Motivational Assessment Program to Initiate Treatment (MAPIT)
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|ClinicalTrials.gov Identifier: NCT01891656|
Recruitment Status : Completed
First Posted : July 3, 2013
Last Update Posted : April 13, 2016
|Condition or disease||Intervention/treatment||Phase|
|Substance-Related Disorders||Behavioral: Motivational Interviewing Behavioral: Motivational Computer||Not Applicable|
- Develop two intervention formats (Motivational Interviewing (MI) and Motivational Computer (MC)) for increasing motivation to initiate and engage in substance abuse treatment and/or HIV / AIDS testing and, if appropriate, HIV care.
- Test the efficacy of MI and MC on treatment initiation and participation, substance abuse, HIV testing/care, and recidivism, as compared to Supervision As Usual (SAU);
- Evaluate offender characteristics (e.g., risk level, gender, ethnicity, motivation) as potential moderators of the intervention effect; and,
- Assess the relative cost and cost-effectiveness of MI and MC on substance abuse treatment and/or linkage to or participation in HIV/AIDS care, supervision outcomes, recidivism, and substance abuse.
|Study Type :||Interventional (Clinical Trial)|
|Actual Enrollment :||380 participants|
|Intervention Model:||Parallel Assignment|
|Masking:||None (Open Label)|
|Official Title:||In-Person VS. Computer Interventions for Increasing Probation Compliance|
|Study Start Date :||June 2012|
|Actual Primary Completion Date :||June 2015|
|Actual Study Completion Date :||February 2016|
Experimental: Motivational Interviewing
Participants randomized to the MI group will receive a single 60-minute MI session focused on motivation to initiate and engage in treatment. The MI session will be organized around the "Check-Up" format, with additional planning components as desired by the client.
Behavioral: Motivational Interviewing
MI is a "client centered, directive style of interacting with a person to help explore and resolve ambivalence about change" (Miller & Rollnick, 2002). MI borrows from Client-Centered Counseling in its emphasis on empathy, optimism, and respect for client choice (Rogers, 1961). MI also draws from Self-Perception Theory, which says that a person becomes more or less committed to an action based on the verbal stance he or she takes (Bem, 1972). The effects of MI tend to be in the small-to-medium range when compared to no treatment, and nonsignificant when compared to more extensive treatment.
Other Name: Motivational Enhancement Therapy
No Intervention: Supervision As Usual
Participants randomized to the SAU group will receive the standard agency intake process as well as baseline and follow-up research interviews, but will not receive any additional intervention as part of the study. They will be referred to a treatment program as per the normal routine.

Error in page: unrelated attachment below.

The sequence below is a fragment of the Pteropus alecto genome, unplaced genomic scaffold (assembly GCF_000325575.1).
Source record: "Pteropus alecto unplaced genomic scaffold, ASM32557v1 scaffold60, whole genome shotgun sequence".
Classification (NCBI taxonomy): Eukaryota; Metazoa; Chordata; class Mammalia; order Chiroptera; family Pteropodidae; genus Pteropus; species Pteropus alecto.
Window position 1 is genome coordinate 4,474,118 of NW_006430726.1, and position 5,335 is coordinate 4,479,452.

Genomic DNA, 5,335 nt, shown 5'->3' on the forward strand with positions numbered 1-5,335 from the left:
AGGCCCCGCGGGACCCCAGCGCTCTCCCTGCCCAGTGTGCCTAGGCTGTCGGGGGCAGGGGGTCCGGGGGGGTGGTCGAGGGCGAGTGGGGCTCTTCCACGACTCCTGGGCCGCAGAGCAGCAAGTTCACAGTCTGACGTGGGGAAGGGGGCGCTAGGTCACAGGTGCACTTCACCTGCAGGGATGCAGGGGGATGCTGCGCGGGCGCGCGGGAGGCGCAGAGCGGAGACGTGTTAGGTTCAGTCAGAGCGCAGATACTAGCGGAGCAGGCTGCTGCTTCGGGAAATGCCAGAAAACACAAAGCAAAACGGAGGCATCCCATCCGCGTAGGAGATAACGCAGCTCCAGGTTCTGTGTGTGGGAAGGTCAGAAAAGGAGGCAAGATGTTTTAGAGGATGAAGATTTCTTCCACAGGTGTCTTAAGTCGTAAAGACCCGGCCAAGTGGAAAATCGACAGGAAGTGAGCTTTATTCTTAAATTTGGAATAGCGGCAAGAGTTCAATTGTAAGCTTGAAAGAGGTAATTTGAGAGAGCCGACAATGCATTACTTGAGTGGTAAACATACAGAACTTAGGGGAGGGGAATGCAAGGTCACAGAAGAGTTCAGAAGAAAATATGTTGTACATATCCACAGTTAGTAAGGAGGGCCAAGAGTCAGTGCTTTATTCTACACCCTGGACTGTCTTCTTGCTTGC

Experimental: Motivational Computer
Participants randomized to the MC group will complete a 60 minute computer intervention focused on motivation to initiate and engage in treatment. The program will be self-guided, interactive, and to the extent possible, will mirror the features of MI session. The MC program will have two main components: a motivation component and a planning component.
Behavioral: Motivational Computer
The growing use of technology has led to the development of automated interventions for behavior change, including some that target drug and alcohol use (Elliott, et al, 2008; Lustria, et al, 2009; Revere & Dunbar, 2001; Walters, et al, 2006) and treatment interest (Lieberman & Massey, 2008). As discussed by Hester & Miller (2006), automated interventions have several potential advantages over face-to-face interventions: (I) They require little or no staff contact, which may increase cost-effectiveness; (2) they can allow for automatic data collection and follow-up; and (3) they can be disseminated with little loss of fidelity.
Other Name: Web-Based Interventions
- Treatment Progress [ Time Frame: 6 months ]Treatment progress assesses initiation, engagement and retention at 2 and 6 months via telephone. In-person visits are assessed at baseline and during a 6 month visit.
- Drug and Alcohol Use [ Time Frame: 6 months ]Drug and alcohol use is a secondary outcome measured at baseline and 6 months during an in-person interview. In addition, this outcome is measured at 2 via telephone.
- Probation Progress [ Time Frame: 6 months ]Probation progress is measured at baseline and 6 months via in-person interview. In addition, this outcome is measured at 2 via a telephone interview.
- Criminal Behavior [ Time Frame: 6 months ]Criminal Behavior is measured during in-person interviews at baseline and 6 months. In addition, this outcome is measured at 2 months via telephone.
To learn more about this study, you or your doctor may contact the study research staff using the contact information provided by the sponsor.
Please refer to this study by its ClinicalTrials.gov identifier (NCT number): NCT01891656
|United States, Texas|
|University of North Texas Health Science Center|
|Fort Worth, Texas, United States, 76107|
|United States, Virginia|
|George Mason University|
|Fairfax, Virginia, United States, 22030|
|Principal Investigator:||Scott T Walters, PhD||UNT Health Science Center|